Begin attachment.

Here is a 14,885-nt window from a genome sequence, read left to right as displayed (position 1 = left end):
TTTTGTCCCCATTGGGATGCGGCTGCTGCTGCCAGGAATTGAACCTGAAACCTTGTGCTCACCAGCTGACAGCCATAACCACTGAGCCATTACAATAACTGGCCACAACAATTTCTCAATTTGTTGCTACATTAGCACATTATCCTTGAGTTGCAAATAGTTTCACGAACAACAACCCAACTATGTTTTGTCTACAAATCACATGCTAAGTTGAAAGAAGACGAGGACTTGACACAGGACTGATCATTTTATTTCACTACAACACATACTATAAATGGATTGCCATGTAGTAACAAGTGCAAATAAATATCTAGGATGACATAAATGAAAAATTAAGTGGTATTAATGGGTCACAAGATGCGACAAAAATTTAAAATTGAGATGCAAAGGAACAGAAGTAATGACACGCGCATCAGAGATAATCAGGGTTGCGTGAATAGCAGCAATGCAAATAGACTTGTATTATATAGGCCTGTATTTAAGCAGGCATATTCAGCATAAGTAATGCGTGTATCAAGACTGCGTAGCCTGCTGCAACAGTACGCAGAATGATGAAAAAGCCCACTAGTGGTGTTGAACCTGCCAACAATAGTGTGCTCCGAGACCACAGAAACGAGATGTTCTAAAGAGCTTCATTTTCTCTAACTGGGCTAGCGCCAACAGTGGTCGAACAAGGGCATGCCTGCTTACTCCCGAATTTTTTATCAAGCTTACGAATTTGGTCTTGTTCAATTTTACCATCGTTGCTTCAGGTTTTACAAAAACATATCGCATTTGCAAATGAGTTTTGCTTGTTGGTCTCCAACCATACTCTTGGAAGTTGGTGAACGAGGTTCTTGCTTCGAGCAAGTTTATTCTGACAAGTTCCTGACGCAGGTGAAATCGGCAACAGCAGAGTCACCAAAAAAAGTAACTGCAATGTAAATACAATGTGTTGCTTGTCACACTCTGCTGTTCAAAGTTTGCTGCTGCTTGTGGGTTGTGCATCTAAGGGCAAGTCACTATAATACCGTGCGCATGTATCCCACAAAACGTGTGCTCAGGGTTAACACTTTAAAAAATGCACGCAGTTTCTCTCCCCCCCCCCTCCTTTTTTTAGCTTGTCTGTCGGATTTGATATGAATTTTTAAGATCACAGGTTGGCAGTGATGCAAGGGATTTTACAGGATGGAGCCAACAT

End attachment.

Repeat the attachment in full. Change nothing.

Here is a 14,885-nt window from a genome sequence, read left to right as displayed (position 1 = left end):
TTTTGTCCCCATTGGGATGCGGCTGCTGCTGCCAGGAATTGAACCTGAAACCTTGTGCTCACCAGCTGACAGCCATAACCACTGAGCCATTACAATAACTGGCCACAACAATTTCTCAATTTGTTGCTACATTAGCACATTATCCTTGAGTTGCAAATAGTTTCACGAACAACAACCCAACTATGTTTTGTCTACAAATCACATGCTAAGTTGAAAGAAGACGAGGACTTGACACAGGACTGATCATTTTATTTCACTACAACACATACTATAAATGGATTGCCATGTAGTAACAAGTGCAAATAAATATCTAGGATGACATAAATGAAAAATTAAGTGGTATTAATGGGTCACAAGATGCGACAAAAATTTAAAATTGAGATGCAAAGGAACAGAAGTAATGACACGCGCATCAGAGATAATCAGGGTTGCGTGAATAGCAGCAATGCAAATAGACTTGTATTATATAGGCCTGTATTTAAGCAGGCATATTCAGCATAAGTAATGCGTGTATCAAGACTGCGTAGCCTGCTGCAACAGTACGCAGAATGATGAAAAAGCCCACTAGTGGTGTTGAACCTGCCAACAATAGTGTGCTCCGAGACCACAGAAACGAGATGTTCTAAAGAGCTTCATTTTCTCTAACTGGGCTAGCGCCAACAGTGGTCGAACAAGGGCATGCCTGCTTACTCCCGAATTTTTTATCAAGCTTACGAATTTGGTCTTGTTCAATTTTACCATCGTTGCTTCAGGTTTTACAAAAACATATCGCATTTGCAAATGAGTTTTGCTTGTTGGTCTCCAACCATACTCTTGGAAGTTGGTGAACGAGGTTCTTGCTTCGAGCAAGTTTATTCTGACAAGTTCCTGACGCAGGTGAAATCGGCAACAGCAGAGTCACCAAAAAAAGTAACTGCAATGTAAATACAATGTGTTGCTTGTCACACTCTGCTGTTCAAAGTTTGCTGCTGCTTGTGGGTTGTGCATCTAAGGGCAAGTCACTATAATACCGTGCGCATGTATCCCACAAAACGTGTGCTCAGGGTTAACACTTTAAAAAATGCACGCAGTTTCTCTCCCCCCCCCCTCCTTTTTTTAGCTTGTCTGTCGGATTTGATATGAATTTTTAAGATCACAGGTTGGCAGTGATGCAAGGGATTTTACAGGATGGAGCCAACAT